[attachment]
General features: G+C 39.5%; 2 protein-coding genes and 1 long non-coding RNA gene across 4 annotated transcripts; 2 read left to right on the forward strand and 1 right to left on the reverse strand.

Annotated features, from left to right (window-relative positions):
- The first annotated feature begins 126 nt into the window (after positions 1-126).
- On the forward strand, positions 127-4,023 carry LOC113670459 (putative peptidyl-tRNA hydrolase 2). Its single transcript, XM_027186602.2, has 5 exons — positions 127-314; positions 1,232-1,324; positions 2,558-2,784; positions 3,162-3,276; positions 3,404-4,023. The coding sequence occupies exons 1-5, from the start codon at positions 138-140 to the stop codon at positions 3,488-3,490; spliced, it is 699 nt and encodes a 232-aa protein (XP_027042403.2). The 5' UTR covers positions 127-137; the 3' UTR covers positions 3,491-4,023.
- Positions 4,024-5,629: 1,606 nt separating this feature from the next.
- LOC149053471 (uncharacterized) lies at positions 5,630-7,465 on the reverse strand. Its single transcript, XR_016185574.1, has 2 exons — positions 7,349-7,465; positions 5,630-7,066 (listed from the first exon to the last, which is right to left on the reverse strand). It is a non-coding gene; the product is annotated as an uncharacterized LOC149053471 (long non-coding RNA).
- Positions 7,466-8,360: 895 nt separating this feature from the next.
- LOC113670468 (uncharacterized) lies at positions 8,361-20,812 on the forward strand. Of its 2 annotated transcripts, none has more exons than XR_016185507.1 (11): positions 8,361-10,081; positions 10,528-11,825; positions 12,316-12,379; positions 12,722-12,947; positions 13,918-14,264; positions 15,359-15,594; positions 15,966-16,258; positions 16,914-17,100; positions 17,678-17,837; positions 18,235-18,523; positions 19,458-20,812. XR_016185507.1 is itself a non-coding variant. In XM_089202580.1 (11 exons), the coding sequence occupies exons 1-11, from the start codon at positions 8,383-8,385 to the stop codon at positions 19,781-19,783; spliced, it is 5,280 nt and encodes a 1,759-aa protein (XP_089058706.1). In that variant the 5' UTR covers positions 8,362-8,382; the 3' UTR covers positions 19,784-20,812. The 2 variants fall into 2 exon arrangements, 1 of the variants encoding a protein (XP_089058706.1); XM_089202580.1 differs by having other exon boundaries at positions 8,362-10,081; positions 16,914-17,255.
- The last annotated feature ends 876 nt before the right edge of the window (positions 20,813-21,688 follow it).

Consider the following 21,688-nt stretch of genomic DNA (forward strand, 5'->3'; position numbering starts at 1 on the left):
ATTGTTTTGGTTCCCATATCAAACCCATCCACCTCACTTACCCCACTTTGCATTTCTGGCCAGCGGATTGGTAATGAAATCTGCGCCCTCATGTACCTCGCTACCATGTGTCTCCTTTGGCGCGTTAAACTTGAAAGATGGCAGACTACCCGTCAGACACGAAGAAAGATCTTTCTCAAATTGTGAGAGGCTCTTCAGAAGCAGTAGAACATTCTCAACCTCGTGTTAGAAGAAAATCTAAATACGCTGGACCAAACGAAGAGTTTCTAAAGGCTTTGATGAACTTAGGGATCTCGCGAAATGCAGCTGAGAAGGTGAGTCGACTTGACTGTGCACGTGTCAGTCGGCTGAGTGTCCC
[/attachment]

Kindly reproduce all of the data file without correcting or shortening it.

General features: G+C 39.5%; 2 protein-coding genes and 1 long non-coding RNA gene across 4 annotated transcripts; 2 read left to right on the forward strand and 1 right to left on the reverse strand.

Annotated features, from left to right (window-relative positions):
- The first annotated feature begins 126 nt into the window (after positions 1-126).
- On the forward strand, positions 127-4,023 carry LOC113670459 (putative peptidyl-tRNA hydrolase 2). Its single transcript, XM_027186602.2, has 5 exons — positions 127-314; positions 1,232-1,324; positions 2,558-2,784; positions 3,162-3,276; positions 3,404-4,023. The coding sequence occupies exons 1-5, from the start codon at positions 138-140 to the stop codon at positions 3,488-3,490; spliced, it is 699 nt and encodes a 232-aa protein (XP_027042403.2). The 5' UTR covers positions 127-137; the 3' UTR covers positions 3,491-4,023.
- Positions 4,024-5,629: 1,606 nt separating this feature from the next.
- LOC149053471 (uncharacterized) lies at positions 5,630-7,465 on the reverse strand. Its single transcript, XR_016185574.1, has 2 exons — positions 7,349-7,465; positions 5,630-7,066 (listed from the first exon to the last, which is right to left on the reverse strand). It is a non-coding gene; the product is annotated as an uncharacterized LOC149053471 (long non-coding RNA).
- Positions 7,466-8,360: 895 nt separating this feature from the next.
- LOC113670468 (uncharacterized) lies at positions 8,361-20,812 on the forward strand. Of its 2 annotated transcripts, none has more exons than XR_016185507.1 (11): positions 8,361-10,081; positions 10,528-11,825; positions 12,316-12,379; positions 12,722-12,947; positions 13,918-14,264; positions 15,359-15,594; positions 15,966-16,258; positions 16,914-17,100; positions 17,678-17,837; positions 18,235-18,523; positions 19,458-20,812. XR_016185507.1 is itself a non-coding variant. In XM_089202580.1 (11 exons), the coding sequence occupies exons 1-11, from the start codon at positions 8,383-8,385 to the stop codon at positions 19,781-19,783; spliced, it is 5,280 nt and encodes a 1,759-aa protein (XP_089058706.1). In that variant the 5' UTR covers positions 8,362-8,382; the 3' UTR covers positions 19,784-20,812. The 2 variants fall into 2 exon arrangements, 1 of the variants encoding a protein (XP_089058706.1); XM_089202580.1 differs by having other exon boundaries at positions 8,362-10,081; positions 16,914-17,255.
- The last annotated feature ends 876 nt before the right edge of the window (positions 20,813-21,688 follow it).

Consider the following 21,688-nt stretch of genomic DNA (forward strand, 5'->3'; position numbering starts at 1 on the left):
ATTGTTTTGGTTCCCATATCAAACCCATCCACCTCACTTACCCCACTTTGCATTTCTGGCCAGCGGATTGGTAATGAAATCTGCGCCCTCATGTACCTCGCTACCATGTGTCTCCTTTGGCGCGTTAAACTTGAAAGATGGCAGACTACCCGTCAGACACGAAGAAAGATCTTTCTCAAATTGTGAGAGGCTCTTCAGAAGCAGTAGAACATTCTCAACCTCGTGTTAGAAGAAAATCTAAATACGCTGGACCAAACGAAGAGTTTCTAAAGGCTTTGATGAACTTAGGGATCTCGCGAAATGCAGCTGAGAAGGTGAGTCGACTTGACTGTGCACGTGTCAGTCGGCTGAGTGTCCC